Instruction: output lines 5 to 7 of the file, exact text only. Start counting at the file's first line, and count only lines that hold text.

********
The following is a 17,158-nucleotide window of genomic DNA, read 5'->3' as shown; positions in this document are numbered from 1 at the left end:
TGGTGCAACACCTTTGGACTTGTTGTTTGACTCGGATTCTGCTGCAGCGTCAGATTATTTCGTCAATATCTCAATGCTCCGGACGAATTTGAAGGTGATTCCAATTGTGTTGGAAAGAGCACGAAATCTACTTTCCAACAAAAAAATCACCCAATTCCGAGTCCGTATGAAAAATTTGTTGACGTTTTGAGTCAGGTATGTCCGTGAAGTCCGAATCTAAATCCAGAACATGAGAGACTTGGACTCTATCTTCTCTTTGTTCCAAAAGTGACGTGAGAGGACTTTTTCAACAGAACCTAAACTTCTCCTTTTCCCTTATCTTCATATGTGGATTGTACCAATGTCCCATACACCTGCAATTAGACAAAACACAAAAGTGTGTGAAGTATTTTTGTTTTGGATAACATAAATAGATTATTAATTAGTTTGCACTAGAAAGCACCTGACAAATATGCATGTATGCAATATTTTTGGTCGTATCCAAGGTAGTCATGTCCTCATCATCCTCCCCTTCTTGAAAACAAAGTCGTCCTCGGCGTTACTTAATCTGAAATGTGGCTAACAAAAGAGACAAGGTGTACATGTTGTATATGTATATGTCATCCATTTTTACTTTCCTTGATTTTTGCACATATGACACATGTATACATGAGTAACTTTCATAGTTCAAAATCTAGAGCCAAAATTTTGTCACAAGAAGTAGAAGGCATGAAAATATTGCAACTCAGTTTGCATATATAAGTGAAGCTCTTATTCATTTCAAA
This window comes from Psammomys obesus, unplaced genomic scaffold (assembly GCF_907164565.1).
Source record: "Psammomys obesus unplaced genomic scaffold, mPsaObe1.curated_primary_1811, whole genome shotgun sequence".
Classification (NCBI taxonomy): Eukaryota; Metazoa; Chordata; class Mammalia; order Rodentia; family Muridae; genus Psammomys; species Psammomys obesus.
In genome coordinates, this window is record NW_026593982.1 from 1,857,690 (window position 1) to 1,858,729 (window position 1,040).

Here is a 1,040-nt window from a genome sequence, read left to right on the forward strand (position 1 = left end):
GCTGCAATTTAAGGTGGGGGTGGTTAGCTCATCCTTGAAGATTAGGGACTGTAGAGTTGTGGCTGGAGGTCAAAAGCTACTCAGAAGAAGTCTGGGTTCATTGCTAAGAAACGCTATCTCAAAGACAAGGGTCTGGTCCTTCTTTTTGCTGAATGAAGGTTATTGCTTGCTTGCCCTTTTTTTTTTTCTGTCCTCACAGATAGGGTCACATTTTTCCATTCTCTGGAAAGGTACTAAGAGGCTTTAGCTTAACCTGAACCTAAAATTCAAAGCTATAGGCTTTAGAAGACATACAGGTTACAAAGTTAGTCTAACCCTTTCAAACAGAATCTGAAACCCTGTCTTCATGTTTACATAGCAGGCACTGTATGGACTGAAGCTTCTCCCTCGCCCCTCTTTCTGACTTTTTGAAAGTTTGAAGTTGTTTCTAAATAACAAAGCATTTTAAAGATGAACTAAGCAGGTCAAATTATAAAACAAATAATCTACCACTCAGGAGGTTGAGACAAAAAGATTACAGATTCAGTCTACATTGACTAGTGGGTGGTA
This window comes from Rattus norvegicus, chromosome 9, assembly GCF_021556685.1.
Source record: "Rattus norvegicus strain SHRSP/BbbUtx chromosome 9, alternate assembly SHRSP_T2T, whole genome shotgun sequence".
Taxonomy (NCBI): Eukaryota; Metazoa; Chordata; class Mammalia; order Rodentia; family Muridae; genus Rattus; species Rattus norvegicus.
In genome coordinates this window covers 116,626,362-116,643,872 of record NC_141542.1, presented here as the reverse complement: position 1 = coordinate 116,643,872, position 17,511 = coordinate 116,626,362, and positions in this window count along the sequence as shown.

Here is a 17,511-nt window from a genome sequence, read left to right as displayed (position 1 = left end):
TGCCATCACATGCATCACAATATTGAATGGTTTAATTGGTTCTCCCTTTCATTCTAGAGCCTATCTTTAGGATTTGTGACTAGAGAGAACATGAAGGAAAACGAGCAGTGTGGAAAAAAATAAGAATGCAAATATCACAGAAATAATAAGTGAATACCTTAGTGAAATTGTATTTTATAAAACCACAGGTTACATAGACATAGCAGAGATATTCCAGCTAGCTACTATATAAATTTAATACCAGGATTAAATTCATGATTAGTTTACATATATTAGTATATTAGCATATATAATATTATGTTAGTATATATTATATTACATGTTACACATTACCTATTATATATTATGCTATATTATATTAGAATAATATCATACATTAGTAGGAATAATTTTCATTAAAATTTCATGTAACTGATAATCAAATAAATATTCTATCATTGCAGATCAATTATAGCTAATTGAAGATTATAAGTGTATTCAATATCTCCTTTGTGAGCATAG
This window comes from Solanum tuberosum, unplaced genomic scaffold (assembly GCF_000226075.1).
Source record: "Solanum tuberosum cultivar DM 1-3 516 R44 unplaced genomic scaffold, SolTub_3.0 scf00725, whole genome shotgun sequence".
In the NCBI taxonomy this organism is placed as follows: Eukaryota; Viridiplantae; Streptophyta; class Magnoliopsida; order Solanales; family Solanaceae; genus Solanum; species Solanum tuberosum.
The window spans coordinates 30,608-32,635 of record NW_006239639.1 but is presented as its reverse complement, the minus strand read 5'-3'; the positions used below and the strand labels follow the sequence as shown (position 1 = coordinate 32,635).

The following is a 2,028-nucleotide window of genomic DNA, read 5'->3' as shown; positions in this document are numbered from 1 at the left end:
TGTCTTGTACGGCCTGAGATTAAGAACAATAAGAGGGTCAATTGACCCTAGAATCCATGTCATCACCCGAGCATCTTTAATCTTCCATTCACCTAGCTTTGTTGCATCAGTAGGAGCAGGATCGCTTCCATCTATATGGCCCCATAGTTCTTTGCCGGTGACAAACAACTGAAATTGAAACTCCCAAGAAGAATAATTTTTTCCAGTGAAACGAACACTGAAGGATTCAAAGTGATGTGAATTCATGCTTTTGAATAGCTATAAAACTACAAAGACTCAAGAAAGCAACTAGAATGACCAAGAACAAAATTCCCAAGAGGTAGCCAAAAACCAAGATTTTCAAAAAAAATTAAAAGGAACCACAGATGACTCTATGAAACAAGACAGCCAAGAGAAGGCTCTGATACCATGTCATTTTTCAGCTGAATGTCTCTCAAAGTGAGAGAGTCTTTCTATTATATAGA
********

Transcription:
Classification (NCBI taxonomy): Eukaryota; Metazoa; Chordata; class Mammalia; order Rodentia; family Muridae; genus Psammomys; species Psammomys obesus.
In genome coordinates, this window is record NW_026593982.1 from 1,857,690 (window position 1) to 1,858,729 (window position 1,040).

Here is a 1,040-nt window from a genome sequence, read left to right on the forward strand (position 1 = left end):